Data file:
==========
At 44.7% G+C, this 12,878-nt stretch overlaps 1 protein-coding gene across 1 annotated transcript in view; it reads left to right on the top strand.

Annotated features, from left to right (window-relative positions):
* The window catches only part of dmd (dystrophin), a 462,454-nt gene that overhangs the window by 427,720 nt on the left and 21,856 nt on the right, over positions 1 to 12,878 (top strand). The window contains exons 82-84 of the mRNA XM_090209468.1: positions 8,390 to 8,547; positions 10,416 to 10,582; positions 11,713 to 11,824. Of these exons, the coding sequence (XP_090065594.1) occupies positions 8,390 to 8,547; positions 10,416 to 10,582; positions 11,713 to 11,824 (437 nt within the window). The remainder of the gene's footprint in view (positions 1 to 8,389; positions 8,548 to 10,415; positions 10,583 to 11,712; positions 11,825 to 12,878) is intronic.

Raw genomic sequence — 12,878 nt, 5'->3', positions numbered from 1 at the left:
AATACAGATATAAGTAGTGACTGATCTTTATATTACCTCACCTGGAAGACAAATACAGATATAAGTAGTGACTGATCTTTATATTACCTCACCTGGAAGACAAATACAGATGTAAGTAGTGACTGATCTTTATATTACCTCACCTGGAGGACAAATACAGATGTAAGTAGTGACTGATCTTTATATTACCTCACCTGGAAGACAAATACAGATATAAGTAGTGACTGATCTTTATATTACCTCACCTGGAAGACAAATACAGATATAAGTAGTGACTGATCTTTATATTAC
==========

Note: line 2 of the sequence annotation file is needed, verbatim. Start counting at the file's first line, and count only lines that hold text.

Annotated features, from left to right (window-relative positions):